David Turnbull, campaign director for Oil Change International, an environmental group that keeps close tabs on the political influence wielded by the oil and gas industry nationwide, said he was not surprised by the last-minute changes to SB 4 or by Brown’s actions. “The level of influence that the oil and gas industry has in Sacramento and around the state is very troubling,” he said.

Oil and gas companies also appear to be somewhat pleased with how SB 4 turned out. “While SB 4’s requirements went significantly farther than the petroleum industry felt was necessary, we now have an environmental platform on which California can look toward the opportunity to responsibly develop the enormous potential energy resource contained in the Monterey Shale formation,” Catherine Reheis-Boyd, president of the Western States Petroleum Association, an oil and gas industry group, boasted to Bay Nature magazine last week.

SB 4 also appears to be boosting oil and gas industry stocks, particularly for companies that donated heavily to Brown. Occidental Petroleum — which, along with its corporate executives, has donated at least $780,400 to Brown since 2006 and is his largest industry donor — has seen its stock jump since the governor signed SB 4 into law on September 20. Some industry analysts expect the Los Angeles-based company to be the single biggest beneficiary of fracking in California because of its extensive holdings in the state. On September 26, Wells Fargo upgraded Occidental’s stock to its “outperform” rating, meaning that the big bank expects the stock to soar in the coming months. After the rating upgrade, Occidental was trading at $94.46 per share by Monday, September 30, up from a low of $72.43 earlier this year, according to the New York Stock Exchange.

Occidental has been a trusty donor to Brown’s statewide political campaigns in the past seven years, and to his Oakland charter schools. Last year, the company also contributed $500,000 to Brown’s Prop 30 campaign, making it one of the ballot measure’s biggest single donors. The large contribution was unusual because Prop 30, which included a tax hike on wealthy Californians, drew opposition from much of the state’s business community.

Another Brown donor that stands to profit from SB 4 is Clean Energy Fuels of Southern California, which sells natural gas, promotes the use of natural gas-powered vehicles, and owns natural gas infrastructure. Since 2006, Clean Energy and its CEO, Andrew Littlefair, have donated at least $260,000 to Brown’s political campaigns and his charter schools. Clean Energy spokesman Gary Foster said the contributions had nothing to do with the vast potential for hydraulic fracturing in California, although he acknowledged that the company supports fracking and that it could profit substantially from increased natural gas production in the state. “We are supportive of the country continuing to develop its resources,” he said.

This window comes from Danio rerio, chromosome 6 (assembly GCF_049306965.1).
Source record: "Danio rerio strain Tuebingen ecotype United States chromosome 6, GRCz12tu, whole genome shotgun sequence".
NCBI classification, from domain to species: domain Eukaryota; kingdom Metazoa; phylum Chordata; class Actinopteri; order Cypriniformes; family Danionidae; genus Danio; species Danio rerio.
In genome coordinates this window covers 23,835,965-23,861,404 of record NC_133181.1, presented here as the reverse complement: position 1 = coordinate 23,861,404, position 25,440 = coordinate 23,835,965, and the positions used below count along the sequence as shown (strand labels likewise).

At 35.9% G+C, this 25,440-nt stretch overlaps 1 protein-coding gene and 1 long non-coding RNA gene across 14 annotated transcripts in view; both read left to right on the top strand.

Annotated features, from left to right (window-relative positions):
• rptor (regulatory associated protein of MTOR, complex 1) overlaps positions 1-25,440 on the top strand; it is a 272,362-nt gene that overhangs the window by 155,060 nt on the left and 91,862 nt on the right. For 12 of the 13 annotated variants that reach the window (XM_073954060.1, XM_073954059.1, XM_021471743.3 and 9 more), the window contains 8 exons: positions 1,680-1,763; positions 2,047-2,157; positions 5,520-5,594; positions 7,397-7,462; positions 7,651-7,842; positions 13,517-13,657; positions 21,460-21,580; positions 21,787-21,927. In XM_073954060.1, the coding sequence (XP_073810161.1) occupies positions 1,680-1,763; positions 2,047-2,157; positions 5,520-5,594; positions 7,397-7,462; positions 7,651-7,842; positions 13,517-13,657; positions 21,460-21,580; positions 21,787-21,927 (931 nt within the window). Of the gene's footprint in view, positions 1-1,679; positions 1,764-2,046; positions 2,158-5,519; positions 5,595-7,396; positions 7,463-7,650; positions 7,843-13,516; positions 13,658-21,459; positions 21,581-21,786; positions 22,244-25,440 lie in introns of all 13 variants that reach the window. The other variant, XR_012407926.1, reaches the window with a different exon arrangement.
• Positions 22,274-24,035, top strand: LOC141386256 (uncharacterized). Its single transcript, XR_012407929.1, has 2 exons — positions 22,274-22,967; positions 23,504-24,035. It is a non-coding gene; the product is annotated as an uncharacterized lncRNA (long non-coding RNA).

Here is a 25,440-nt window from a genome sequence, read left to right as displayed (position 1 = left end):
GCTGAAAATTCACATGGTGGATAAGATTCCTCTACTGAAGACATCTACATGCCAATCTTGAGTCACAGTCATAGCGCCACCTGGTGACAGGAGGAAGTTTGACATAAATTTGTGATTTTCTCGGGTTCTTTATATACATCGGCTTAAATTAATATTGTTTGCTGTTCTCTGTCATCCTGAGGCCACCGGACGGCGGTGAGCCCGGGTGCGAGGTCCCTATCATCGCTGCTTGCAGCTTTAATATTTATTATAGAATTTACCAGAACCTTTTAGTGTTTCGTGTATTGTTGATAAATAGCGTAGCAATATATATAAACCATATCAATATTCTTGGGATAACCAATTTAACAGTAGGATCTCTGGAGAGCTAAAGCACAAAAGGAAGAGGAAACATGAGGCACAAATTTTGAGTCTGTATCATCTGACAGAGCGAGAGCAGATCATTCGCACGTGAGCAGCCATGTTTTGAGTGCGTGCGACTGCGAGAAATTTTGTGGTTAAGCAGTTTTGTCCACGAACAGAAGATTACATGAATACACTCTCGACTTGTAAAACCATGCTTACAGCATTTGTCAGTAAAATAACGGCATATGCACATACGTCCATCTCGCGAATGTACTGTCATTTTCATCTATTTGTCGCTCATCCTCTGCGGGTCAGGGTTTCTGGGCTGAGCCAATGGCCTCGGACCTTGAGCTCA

And there’s evidence that Littlefair understands what SB 4 will do for his company. In the weeks before Pavley agreed to change her bill, when it looked as if SB 4 might actually result in some regulations on fracking in California, Littlefair was selling off stock in his own company, according to US Securities and Exchange filings. But then on September 12 — the day after both houses of the state legislature approved the oil- and gas-industry-friendly amendments to SB 4 — Littlefair began buying back the stock. In fact, he purchased $1.6 million worth of Clean Energy shares. Littlefair has personally donated $75,000 to Brown and his causes in recent years.

According to public records, other large donors to Brown that also will likely profit from SB 4 include oil companies Kern Oil and World Oil; Sempra Energy, which owns San Diego Gas & Electric Company and Southern California Gas Company; and Pacific Gas & Electric Company and Southern California Edison, the state’s two major utilities. In recent years, PG&E, in particular, has pushed to expand natural gas exploration and production nationwide through fracking.